Understanding the unique Israeli concept of Rosh Gadol (ראש גדול)-updated

Many Israelis have tried to explain to their non-Israeli coworkers what “Rosh Gadol” means. Both the explanation and “Rosh Gadol” itself often can cause bewilderment. The goal is this post is to explain Rosh Gadol to a non-Israeli audience.  I do hope this post will add more understanding to the term.

If you do not understand what a Rosh Gadol is, you will probably find working with Israelis uncomfortable, and managing them next to impossible. An understanding of Rosh Gadol is especially important to non-Israel based managers who need to manage the innovative Israelis with their Rosh Gadol, who get  love the innovation but get pissed off by their organizational behaviours.

Rosh Gadol means literally “big- head”. Israelis rely on human ingenuity much more than structure, process and other components which create systemic scalability. Rosh Gadol is basically the statement: YOU are better than the system; make it happen.

Organizationally, Rosh Gadol entails seeing the whole picture end to end, taking responsibility beyond your own role, and doing everything it takes to get the job done. Rosh Gadol also entails not following processes, taking shortcuts and cleaning up the mess later, challenging authority and telling other people how to do their job, acting first and asking permission later on.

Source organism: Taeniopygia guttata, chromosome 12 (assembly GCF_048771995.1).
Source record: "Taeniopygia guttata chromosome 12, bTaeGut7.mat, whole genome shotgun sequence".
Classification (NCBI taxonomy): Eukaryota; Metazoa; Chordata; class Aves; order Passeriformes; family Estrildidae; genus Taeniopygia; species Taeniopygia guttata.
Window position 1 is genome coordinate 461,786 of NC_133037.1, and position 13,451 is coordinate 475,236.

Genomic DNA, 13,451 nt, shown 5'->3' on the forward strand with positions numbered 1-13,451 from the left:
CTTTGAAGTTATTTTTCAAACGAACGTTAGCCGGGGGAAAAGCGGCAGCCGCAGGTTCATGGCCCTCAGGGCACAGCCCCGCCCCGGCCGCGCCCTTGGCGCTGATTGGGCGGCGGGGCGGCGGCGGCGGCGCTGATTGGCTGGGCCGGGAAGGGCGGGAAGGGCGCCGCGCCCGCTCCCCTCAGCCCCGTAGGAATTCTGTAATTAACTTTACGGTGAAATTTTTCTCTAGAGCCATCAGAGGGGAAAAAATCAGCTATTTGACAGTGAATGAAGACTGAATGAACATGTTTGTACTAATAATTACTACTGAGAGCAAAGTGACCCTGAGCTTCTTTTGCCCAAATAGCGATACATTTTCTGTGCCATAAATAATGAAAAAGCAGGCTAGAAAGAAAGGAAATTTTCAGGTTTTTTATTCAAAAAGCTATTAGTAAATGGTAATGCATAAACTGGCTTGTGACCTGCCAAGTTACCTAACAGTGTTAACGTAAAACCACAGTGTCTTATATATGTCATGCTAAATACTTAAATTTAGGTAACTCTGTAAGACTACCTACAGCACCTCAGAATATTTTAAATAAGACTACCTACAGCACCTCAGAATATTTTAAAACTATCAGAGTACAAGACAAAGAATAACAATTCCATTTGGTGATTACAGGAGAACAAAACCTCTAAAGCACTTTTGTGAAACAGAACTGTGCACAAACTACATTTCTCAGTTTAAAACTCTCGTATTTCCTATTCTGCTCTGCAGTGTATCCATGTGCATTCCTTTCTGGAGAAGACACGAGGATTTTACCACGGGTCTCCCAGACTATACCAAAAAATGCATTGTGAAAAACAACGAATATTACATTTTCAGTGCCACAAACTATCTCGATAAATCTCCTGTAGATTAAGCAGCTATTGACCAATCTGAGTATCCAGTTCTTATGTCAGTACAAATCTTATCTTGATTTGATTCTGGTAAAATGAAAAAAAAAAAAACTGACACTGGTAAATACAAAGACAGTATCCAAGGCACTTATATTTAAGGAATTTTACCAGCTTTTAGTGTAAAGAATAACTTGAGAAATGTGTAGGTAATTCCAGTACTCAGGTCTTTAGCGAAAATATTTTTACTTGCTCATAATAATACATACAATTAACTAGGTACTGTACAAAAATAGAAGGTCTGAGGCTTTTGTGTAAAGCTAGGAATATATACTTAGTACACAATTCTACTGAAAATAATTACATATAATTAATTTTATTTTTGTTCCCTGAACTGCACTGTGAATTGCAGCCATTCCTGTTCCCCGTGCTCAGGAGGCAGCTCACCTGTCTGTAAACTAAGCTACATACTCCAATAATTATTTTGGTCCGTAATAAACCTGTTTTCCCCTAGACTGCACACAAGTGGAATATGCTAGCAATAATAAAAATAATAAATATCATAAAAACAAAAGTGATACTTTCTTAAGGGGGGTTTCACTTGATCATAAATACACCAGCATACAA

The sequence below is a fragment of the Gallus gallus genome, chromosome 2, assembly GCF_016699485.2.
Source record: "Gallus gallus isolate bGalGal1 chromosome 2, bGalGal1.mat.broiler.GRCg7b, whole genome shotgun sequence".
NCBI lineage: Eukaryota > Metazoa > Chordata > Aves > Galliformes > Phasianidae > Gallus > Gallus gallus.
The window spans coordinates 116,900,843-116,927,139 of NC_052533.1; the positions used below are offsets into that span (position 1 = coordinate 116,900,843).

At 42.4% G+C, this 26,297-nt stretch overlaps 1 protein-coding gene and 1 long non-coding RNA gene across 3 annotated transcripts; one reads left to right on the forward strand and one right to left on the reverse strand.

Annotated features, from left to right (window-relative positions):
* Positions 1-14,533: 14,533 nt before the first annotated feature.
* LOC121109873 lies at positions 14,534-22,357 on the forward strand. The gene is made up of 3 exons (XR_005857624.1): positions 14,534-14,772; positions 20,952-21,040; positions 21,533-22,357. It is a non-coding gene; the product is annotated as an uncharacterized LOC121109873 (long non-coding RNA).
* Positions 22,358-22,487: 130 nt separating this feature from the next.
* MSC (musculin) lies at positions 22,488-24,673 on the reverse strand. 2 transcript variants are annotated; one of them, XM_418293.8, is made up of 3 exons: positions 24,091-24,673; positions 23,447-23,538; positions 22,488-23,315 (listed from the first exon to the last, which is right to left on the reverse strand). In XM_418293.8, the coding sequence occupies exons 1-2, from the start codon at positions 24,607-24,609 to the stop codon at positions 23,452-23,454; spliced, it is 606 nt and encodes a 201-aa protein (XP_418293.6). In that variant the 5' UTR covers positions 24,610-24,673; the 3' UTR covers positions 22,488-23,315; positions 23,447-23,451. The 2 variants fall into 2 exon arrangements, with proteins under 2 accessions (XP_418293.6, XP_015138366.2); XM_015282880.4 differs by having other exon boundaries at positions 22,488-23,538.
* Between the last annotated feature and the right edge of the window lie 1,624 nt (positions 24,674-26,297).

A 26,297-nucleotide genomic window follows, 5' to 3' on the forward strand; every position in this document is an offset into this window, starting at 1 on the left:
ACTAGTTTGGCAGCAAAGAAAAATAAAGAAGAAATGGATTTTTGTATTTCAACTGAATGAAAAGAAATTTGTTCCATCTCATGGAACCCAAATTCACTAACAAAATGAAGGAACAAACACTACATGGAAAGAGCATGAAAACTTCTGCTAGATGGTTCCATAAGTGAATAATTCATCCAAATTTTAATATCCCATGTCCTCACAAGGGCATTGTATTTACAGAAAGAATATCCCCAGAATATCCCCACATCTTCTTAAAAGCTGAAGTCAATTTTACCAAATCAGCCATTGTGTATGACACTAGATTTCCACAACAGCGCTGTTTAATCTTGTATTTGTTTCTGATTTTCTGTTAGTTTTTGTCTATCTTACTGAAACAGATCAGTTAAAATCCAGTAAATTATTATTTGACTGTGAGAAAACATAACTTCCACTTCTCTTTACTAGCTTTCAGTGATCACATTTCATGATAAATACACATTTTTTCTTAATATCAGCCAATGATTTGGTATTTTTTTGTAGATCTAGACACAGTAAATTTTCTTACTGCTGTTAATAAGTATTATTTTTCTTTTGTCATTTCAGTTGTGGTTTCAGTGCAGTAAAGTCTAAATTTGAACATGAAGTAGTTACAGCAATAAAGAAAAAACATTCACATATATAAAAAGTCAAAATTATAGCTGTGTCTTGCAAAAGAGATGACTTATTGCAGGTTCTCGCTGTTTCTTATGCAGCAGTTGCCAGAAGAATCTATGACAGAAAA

An Illustrative Case of Rosh Gadol:  A customer service agent takes a call from a client who has lost his cell phone in New York and is asking for his phone to be disconnected. The rules state that the client must identify himself by 2 out of three means: ID number, last four numbers of his credit card and passport number.  However, the client‘s wallet has also been stolen so there is no credit card number or passport number, so the agent agrees to disconnect the phone based on the ID number alone, without asking his boss’ permission, against company policy.  “Lama li lishol”, asks the customer service agent; “for what purpose do I need to ask permission?” The boss automatically signs off on this post facto, praising the “Rosh Gadol” of his employee.

Rosh Gadol is not a universally accepted behaviour pattern in organizations, to say the least. It causes huge friction between Israelis and their Asian bosses. The Chinese view Rosh Gadol as a vulgar challenge to authority, Americans often see Rosh Gadol as a cowboy or hero syndrome. Interestingly, the practical Dutch and system-beating Indians appear to admire the Rosh Gadol concept.

Israelis who have not be properly trained see non Israelis who ask their boss for permission to do things as “rosh katan”, small- headed.  For example, an Indian engineer is working on a software bug fix. An Israeli customer field engineers calls the Indian because he needs his help on a a quick fix at a key client site. The Indian engineer needs to ask his boss first about what the priorities are. The Israeli complains that his Indian partner has no Rosh Gadol and is not trustworthy.

(Last week I worked with an Israel team and their Taiwanese boss. At the root of the issues was the Rosh Gadol issue, coupled with the desire of the Taiwanese boss for deference.)

It. is interesting to note that the Israeli Rosh Gadol is not only used to enable innovation. Israelis need Rosh Gadol for almost every aspect of civilian life, because of the crippling bureaucracy and widespread 3rd world-style corruption and cronyism. Things get done despite the system, around the system with Rosh Gadol, and plenty of relationship-peddling.

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